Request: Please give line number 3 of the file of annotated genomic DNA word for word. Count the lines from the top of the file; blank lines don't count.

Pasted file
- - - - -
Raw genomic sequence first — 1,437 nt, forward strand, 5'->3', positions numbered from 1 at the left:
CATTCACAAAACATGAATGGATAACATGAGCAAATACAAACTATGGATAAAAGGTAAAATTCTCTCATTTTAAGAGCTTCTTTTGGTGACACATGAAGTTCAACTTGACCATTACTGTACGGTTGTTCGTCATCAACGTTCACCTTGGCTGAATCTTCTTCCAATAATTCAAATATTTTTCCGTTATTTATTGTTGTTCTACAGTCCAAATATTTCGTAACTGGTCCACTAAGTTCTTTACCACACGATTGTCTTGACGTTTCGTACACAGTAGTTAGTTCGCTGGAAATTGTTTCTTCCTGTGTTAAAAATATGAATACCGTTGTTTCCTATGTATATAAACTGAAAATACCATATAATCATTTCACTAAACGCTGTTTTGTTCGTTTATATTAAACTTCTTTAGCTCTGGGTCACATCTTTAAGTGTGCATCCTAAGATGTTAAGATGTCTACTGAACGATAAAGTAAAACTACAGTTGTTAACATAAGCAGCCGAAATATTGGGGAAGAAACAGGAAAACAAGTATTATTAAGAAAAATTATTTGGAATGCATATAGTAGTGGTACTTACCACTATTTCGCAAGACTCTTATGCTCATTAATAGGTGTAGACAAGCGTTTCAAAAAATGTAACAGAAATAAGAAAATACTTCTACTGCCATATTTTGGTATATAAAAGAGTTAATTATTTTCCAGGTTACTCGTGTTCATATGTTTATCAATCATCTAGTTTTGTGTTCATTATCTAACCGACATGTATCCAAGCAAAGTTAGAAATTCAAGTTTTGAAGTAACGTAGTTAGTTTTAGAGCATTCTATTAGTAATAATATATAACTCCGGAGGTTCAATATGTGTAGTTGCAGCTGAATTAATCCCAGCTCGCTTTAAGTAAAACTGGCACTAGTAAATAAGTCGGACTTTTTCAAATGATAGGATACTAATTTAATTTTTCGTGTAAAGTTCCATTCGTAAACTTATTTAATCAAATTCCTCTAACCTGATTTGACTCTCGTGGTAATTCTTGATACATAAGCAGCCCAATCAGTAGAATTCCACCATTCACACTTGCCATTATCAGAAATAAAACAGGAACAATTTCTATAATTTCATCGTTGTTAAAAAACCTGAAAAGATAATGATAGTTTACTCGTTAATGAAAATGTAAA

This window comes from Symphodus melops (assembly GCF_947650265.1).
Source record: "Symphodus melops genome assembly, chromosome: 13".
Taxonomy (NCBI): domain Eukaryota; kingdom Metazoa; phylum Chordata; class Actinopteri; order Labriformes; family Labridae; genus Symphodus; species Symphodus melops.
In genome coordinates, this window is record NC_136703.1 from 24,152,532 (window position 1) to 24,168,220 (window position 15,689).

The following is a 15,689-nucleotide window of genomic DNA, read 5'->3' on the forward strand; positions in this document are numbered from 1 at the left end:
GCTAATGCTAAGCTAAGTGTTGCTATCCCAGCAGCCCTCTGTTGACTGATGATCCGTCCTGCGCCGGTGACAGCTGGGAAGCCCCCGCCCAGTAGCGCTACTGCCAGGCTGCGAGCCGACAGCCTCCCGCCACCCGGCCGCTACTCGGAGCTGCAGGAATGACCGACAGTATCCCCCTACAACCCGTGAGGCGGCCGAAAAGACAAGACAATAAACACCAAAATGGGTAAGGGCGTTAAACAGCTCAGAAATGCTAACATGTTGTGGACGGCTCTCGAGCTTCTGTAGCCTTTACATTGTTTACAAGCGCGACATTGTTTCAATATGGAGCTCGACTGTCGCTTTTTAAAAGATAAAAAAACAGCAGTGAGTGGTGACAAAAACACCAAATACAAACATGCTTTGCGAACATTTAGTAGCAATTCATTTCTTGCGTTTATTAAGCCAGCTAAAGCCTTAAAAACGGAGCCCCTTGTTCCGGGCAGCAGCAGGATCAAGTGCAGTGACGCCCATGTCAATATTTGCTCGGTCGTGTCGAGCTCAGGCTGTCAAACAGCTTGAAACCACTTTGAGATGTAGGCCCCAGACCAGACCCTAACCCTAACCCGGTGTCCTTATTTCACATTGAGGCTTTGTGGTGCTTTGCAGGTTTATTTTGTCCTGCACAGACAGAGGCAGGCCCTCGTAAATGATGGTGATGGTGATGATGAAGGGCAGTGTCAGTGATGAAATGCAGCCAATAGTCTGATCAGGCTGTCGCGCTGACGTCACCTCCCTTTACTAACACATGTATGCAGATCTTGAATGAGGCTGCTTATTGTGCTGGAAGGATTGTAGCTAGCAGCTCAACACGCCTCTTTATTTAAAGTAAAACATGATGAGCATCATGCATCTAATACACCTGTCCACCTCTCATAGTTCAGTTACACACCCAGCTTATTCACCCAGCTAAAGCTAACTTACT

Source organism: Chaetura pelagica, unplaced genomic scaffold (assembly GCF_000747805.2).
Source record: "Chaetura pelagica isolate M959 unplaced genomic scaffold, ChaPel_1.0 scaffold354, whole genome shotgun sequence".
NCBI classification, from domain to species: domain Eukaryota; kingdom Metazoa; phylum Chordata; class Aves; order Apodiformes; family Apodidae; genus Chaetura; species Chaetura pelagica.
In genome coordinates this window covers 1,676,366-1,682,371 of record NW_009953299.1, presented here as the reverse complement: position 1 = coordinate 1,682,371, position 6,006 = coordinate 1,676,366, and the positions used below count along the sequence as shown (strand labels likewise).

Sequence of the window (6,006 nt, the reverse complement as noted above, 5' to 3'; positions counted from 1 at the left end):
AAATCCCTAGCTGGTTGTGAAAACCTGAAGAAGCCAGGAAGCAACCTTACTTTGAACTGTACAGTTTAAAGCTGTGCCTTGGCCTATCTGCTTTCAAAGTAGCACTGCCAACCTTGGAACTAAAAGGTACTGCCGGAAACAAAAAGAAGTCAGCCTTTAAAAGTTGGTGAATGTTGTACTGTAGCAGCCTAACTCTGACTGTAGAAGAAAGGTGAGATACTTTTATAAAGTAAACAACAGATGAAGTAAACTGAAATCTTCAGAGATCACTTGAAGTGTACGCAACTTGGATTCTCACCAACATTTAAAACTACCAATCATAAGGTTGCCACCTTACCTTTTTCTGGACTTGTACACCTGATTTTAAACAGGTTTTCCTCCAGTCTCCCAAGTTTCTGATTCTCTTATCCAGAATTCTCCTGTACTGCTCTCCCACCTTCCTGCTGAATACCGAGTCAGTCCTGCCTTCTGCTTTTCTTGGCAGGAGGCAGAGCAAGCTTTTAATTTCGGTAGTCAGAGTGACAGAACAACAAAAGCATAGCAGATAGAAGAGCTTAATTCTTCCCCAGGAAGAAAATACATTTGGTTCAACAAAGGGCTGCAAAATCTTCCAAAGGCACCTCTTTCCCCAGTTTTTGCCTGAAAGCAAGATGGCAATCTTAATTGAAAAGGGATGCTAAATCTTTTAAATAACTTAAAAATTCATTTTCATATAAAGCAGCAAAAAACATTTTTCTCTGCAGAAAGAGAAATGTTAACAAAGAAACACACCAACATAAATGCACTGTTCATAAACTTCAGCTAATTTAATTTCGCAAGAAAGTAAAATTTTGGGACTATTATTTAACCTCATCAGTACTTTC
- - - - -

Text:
This window comes from Symphodus melops (assembly GCF_947650265.1).